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(Washington, D.C.) — Amnesty International urges the governments of Ethiopia, Tanzania and Zambia to arrest former U.S. President George W. Bush during his expected visit to the region between December 1 and 5, 2011, for crimes under international law.
Amnesty International considers that there is enough evidence in the public domain, from U.S. authorities and from George W. Bush himself, to trigger requirements for Ethiopia, Tanzania and Zambia to investigate his alleged involvement in and responsibility for torture, and to secure his presence during the investigation.
“All countries to which George W. Bush travels have an obligation to bring him to justice for his role in torture,” said Matt Pollard, senior legal adviser.
Amnesty International recognizes the value of raising awareness about cervical and breast cancer in Africa, the stated aim of the visit, but this cannot lessen the damage to the fight against torture caused by allowing someone who has admitted to authorizing water-boarding to travel without facing the consequences prescribed by law.
“International law requires that there be no safe haven for those responsible for torture; Ethiopia, Tanzania and Zambia must seize this opportunity to fulfill their obligations and end the impunity George W. Bush has so far enjoyed,” said Pollard.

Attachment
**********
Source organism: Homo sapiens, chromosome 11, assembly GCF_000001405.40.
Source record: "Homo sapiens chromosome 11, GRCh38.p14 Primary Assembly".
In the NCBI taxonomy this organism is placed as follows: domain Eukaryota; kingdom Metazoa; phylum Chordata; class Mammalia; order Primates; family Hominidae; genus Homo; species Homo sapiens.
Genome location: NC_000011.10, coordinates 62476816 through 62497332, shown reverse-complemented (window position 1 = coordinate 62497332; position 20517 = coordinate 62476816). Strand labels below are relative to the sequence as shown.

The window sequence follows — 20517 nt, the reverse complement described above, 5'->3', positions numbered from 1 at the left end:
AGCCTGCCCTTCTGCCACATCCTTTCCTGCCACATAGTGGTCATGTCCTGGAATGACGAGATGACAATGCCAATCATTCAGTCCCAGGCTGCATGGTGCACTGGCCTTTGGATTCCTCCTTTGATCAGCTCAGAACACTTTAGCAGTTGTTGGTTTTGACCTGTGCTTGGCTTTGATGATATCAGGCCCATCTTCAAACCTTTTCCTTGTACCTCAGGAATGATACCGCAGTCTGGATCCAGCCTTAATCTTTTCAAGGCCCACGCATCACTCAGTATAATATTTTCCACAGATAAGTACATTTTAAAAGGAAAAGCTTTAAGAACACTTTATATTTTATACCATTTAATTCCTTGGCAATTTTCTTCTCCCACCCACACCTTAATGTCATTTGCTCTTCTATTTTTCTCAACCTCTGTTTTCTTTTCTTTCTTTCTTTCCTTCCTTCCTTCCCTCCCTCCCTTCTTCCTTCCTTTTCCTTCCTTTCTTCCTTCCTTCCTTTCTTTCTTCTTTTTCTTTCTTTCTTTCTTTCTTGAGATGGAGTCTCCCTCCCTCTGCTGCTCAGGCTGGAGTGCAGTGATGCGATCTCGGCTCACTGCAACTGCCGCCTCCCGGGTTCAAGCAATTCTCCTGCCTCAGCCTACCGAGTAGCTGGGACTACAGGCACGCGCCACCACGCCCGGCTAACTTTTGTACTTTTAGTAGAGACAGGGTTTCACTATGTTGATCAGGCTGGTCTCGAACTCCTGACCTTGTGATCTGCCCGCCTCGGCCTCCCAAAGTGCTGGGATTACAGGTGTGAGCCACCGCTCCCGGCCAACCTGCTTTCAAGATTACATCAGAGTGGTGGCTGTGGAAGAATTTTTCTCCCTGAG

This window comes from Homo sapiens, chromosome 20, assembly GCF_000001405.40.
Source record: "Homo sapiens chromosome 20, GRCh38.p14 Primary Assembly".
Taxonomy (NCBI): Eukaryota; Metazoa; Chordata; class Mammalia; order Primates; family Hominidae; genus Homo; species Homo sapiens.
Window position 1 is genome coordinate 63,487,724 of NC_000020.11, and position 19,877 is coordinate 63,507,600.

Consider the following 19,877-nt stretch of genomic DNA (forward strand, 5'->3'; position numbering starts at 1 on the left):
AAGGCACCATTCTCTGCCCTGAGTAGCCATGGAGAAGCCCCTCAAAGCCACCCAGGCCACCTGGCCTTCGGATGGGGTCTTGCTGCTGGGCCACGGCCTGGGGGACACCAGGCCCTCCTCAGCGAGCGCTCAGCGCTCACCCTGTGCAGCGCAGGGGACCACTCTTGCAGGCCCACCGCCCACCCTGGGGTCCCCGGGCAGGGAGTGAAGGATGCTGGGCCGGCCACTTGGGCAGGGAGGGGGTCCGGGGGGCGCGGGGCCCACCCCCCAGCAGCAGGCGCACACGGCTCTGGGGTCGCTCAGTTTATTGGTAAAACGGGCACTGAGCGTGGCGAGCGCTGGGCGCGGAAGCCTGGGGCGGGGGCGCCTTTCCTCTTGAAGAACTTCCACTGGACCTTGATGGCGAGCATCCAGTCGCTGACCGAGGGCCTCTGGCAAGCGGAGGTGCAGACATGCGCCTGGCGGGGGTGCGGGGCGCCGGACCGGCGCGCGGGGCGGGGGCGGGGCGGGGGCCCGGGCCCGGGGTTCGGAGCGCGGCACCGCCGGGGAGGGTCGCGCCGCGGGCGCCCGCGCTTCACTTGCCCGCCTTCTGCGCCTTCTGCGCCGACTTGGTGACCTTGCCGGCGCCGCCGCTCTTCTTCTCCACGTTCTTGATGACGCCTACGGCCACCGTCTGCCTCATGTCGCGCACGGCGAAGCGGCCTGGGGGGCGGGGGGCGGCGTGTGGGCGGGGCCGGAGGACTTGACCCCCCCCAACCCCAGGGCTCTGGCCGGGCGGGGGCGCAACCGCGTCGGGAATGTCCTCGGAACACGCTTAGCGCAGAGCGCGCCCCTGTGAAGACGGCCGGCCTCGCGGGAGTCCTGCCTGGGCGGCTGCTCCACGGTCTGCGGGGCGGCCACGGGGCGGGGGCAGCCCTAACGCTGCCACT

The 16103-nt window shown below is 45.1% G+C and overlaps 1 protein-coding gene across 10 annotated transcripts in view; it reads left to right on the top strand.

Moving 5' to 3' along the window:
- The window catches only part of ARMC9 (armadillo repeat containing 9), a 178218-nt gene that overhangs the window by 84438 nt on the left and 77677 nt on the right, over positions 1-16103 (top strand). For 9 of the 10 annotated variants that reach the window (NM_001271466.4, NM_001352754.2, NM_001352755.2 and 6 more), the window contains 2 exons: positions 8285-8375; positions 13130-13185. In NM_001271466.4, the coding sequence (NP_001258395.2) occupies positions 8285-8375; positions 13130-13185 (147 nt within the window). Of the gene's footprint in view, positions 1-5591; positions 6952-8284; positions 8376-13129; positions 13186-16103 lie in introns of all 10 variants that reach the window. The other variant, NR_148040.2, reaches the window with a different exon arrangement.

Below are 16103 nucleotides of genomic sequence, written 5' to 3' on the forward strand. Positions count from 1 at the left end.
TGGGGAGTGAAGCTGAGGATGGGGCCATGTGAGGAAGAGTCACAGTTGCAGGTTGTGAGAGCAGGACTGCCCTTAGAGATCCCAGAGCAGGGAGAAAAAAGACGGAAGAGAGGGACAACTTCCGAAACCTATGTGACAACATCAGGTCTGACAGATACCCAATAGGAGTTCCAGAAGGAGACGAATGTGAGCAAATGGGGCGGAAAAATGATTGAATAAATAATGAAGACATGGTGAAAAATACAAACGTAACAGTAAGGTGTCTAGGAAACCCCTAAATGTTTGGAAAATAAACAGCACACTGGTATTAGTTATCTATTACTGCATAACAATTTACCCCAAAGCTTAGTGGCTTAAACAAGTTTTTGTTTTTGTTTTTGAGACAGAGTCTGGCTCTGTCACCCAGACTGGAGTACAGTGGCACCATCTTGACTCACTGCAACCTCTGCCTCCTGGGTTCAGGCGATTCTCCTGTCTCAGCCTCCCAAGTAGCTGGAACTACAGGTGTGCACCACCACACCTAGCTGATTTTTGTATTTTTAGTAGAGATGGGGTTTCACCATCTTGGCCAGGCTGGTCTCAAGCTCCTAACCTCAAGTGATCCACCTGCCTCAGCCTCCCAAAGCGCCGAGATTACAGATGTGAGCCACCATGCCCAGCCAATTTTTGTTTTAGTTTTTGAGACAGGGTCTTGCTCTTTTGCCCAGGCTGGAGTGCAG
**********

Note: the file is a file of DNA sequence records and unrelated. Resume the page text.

Amnesty International has written to the Ministers of Justice in each of the respective countries to remind them about their obligations under international law and providing them with the supporting documentation making the case for the investigation of George W. Bush.
Amnesty International is a Nobel Peace Prize-winning grassroots activist organization with more than 3 million supporters, activists and volunteers in more than 150 countries campaigning for human rights worldwide. The organization investigates and exposes abuses, educates and mobilizes the public and works to protect people wherever justice, freedom and dignity are denied.